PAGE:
Houses are set on fire by the Coastal Fire in Laguna Niguel, California, on Wednesday
A house can be seen on fire in the background after a wind-driven wildfire broke out on Wednesday near Laguna Niguel
Smoke warnings remained in effect on Thursday as firefighters continued to battle the devastating blaze
A final number of homes that were damaged and destroyed will only be revealed at around 8.30am local time, as firefighters continue to battle the blaze and assessment teams enter the area.
Smoke warnings remained in effect.
Laguna Beach has been home over the years to famous faces including Diane Keaton, Bette Midler screenwriter and producer Ryan Murphy, and Hollywood’s Golden Age star, Bette Davis.
‘It takes your breath away,’ Julianna Shapiro, 52, told the LA Times as she watched her community burn. ‘It’s just so hard to watch, but I can’t help not watch it. It’s our neighbors losing their homes. You feel so hopeless.’
The Federal Emergency Management Agency has now approved federal funding to combat the growing fire.
‘This support will ensure that state and local authorities have the resources they need to continue addressing this emergency to save lives and homes in our community,’ Rep. Michelle Steel tweeted on Thursday.
California firefighters battle a home on fire in Laguna Niguel as the wildfire spread in Laguna Niguel
A building is entirely destroyed in the blaze, that ripped through the region, sparked just before 3pm
Firefighters douse the hillside with retardant sprays to try and put the fire out on Wednesday
A mansion and a car are seen destroyed by the raging wildfire in Laguna Niguel on Wednesday
Smoke is seen rising from the Coastal Fire which ignited near a water treatment facility between Laguna Niguel and Laguna Beach at 2.44pm local time
A fire truck is seen at the scene of the fire. Water-dropping helicopters are being used to try and fight the fire
Hundreds of people were forced to evacuate from their homes in the area of Coronado Pointe, Vista Courte, Pacific Island Drive, Via Las Rosa, and the Ranch Golf Course and Resort at around 4pm. Sheriff’s deputies ran between each house to tell people to leave.
But Kevin Kothlow said he decided to stay, as he has fire fighting experience. He told the LA Times how he walked down a trail and watched as the fire spread.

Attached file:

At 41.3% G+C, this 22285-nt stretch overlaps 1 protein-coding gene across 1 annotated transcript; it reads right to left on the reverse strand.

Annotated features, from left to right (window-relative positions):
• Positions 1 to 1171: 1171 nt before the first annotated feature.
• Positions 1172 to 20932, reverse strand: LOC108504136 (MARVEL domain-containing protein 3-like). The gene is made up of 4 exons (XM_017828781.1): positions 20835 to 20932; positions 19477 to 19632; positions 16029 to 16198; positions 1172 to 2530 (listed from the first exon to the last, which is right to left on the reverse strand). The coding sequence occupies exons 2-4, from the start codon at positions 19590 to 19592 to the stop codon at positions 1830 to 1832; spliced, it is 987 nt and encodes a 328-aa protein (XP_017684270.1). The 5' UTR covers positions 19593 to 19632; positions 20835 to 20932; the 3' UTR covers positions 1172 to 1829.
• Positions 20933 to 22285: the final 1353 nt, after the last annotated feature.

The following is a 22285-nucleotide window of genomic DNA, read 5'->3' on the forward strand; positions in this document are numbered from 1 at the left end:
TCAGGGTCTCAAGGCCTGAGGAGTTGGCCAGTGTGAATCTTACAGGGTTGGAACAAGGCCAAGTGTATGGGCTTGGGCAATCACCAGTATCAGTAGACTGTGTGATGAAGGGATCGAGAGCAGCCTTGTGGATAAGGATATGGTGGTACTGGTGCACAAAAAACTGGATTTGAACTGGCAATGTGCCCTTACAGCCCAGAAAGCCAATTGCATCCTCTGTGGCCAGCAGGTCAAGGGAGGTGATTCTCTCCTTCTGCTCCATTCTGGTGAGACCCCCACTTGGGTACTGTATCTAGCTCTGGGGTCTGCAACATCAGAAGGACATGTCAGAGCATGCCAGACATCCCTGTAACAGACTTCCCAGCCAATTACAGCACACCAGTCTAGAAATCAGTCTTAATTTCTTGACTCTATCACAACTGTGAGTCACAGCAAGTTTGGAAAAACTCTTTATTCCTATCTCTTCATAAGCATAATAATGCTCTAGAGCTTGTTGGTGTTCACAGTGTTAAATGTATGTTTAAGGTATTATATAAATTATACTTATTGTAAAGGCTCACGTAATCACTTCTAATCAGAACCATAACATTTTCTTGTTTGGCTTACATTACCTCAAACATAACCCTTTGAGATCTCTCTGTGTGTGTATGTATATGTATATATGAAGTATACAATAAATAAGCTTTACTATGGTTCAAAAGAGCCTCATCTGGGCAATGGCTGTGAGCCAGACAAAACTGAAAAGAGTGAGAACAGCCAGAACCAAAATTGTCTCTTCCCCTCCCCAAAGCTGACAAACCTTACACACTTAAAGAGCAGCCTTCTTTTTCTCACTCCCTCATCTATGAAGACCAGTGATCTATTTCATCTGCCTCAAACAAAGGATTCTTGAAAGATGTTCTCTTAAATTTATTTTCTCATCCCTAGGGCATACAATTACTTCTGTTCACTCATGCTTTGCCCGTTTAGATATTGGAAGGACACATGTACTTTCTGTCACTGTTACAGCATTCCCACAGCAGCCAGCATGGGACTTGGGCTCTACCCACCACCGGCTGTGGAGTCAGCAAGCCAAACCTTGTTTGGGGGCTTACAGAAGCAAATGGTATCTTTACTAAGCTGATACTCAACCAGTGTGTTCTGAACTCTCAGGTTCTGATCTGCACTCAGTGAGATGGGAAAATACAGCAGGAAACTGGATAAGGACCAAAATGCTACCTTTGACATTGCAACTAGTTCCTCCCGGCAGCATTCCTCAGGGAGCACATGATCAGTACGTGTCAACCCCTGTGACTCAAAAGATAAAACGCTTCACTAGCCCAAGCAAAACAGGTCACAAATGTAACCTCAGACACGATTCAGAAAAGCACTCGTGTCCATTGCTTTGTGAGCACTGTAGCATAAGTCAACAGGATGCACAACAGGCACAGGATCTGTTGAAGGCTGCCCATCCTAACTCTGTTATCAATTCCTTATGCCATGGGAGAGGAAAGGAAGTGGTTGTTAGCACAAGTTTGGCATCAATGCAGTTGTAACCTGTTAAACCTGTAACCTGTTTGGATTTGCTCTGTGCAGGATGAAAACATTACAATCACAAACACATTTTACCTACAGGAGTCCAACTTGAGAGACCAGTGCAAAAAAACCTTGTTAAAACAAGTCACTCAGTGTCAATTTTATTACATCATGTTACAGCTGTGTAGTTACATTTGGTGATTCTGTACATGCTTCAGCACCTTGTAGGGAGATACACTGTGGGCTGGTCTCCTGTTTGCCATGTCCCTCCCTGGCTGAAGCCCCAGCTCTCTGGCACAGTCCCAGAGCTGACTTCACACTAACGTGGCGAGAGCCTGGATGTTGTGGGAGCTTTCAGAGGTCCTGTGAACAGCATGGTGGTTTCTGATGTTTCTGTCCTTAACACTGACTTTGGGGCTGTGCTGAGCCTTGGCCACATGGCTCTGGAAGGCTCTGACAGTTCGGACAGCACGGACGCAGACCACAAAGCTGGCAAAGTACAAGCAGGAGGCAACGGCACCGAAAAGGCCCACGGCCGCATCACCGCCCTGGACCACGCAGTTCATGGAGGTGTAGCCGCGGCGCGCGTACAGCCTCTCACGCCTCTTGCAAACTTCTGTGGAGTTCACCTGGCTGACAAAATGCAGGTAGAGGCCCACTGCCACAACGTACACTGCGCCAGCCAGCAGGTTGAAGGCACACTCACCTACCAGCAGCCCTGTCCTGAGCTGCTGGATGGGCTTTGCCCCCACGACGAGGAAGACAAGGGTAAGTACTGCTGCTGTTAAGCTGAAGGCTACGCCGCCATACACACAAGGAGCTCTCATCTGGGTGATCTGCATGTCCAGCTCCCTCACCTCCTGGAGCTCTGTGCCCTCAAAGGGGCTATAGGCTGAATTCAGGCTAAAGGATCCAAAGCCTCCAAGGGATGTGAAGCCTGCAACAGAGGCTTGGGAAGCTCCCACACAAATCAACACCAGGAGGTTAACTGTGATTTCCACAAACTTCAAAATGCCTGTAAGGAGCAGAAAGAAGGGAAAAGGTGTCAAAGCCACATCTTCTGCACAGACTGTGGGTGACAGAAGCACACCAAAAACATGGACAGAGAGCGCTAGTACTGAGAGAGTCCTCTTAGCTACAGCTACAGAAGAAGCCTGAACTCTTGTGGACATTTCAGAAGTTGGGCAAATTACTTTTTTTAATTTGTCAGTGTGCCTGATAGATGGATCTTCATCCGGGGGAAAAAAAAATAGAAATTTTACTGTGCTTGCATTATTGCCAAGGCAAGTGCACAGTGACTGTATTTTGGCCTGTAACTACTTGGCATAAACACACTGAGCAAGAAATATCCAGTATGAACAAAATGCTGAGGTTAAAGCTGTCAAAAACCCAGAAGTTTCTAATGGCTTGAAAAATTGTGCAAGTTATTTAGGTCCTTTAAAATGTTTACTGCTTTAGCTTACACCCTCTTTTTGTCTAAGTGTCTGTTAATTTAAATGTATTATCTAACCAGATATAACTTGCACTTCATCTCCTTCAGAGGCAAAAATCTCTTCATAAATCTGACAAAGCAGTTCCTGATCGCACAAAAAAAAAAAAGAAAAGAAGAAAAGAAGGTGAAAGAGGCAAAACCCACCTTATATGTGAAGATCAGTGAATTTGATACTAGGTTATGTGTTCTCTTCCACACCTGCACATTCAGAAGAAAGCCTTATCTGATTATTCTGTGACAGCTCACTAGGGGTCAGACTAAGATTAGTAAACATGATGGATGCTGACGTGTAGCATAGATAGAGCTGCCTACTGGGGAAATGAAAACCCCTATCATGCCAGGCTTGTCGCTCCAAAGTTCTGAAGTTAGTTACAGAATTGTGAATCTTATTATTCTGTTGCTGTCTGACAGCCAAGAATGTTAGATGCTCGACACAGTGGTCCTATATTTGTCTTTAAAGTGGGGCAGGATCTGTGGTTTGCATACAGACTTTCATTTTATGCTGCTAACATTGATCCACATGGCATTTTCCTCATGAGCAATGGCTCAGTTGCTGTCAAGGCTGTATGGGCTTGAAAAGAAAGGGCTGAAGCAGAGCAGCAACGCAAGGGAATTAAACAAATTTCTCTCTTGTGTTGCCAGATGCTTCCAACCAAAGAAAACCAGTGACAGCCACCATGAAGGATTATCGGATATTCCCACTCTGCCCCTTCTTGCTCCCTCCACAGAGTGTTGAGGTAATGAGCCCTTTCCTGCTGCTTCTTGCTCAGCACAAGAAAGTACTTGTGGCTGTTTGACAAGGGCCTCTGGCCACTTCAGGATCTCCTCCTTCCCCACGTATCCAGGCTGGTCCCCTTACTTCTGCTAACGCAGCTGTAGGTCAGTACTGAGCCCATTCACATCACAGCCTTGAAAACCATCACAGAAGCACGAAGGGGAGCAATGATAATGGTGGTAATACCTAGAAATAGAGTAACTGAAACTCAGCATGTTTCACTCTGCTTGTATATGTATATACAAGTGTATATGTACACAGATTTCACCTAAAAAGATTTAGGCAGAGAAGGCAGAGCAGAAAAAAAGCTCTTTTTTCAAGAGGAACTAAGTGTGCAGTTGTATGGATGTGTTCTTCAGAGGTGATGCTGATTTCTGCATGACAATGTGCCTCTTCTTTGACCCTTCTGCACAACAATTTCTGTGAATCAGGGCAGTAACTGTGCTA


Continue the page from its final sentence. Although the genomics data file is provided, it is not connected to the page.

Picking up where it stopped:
‘It literally just ran up the hill,’ he said. ‘I saw it hit the palm trees and as soon as I saw that I knew those houses were gone. You could see the embers blowing through the air.’
Among those evacuated were Cheryl Flohr and her husband Mark, whose 48,500-square-foot home is in Palmea, the neighborhood next to the badly damaged Coronado Pointe.
‘Fred Minegar, the mayor in 2020, immediately engaged and drove up and down the streets honking letting residents know,’ Cheryl Flohr told The Orange County Register.
‘They were so ready for us. I’m proud of my community and Laguna Niguel.’ Mark Flohr told the paper he knew there was a fire when he heard aircraft overhead and then saw smoke.
Then he drove over to a vacant area overlooking the steep canyons above The Ranch resort in Laguna Beach and saw the flames. Not long after, the couple got a knock on the door asking them to evacuate.
Using a list they created more than a decade ago, they carried out what was important to them – photo albums, hard drives, devices and charging cords plus irreplaceable personal items.
‘I brought a glass doll head my mother played with 100 years ago,’ said Cheryl.
Mark brought some old engineering tools and century-old books. The couple planned to stay with friends and family on Wednesday night.
‘We came here first because we wanted to be where the information was,’ Cheryl said.
Residents near Moulton Meadows and Balbo Nyes were advised to be prepared to evacuate at a moment’s notice, but the warning was lifted before 10pm as officials said there is no immediate threat to the area.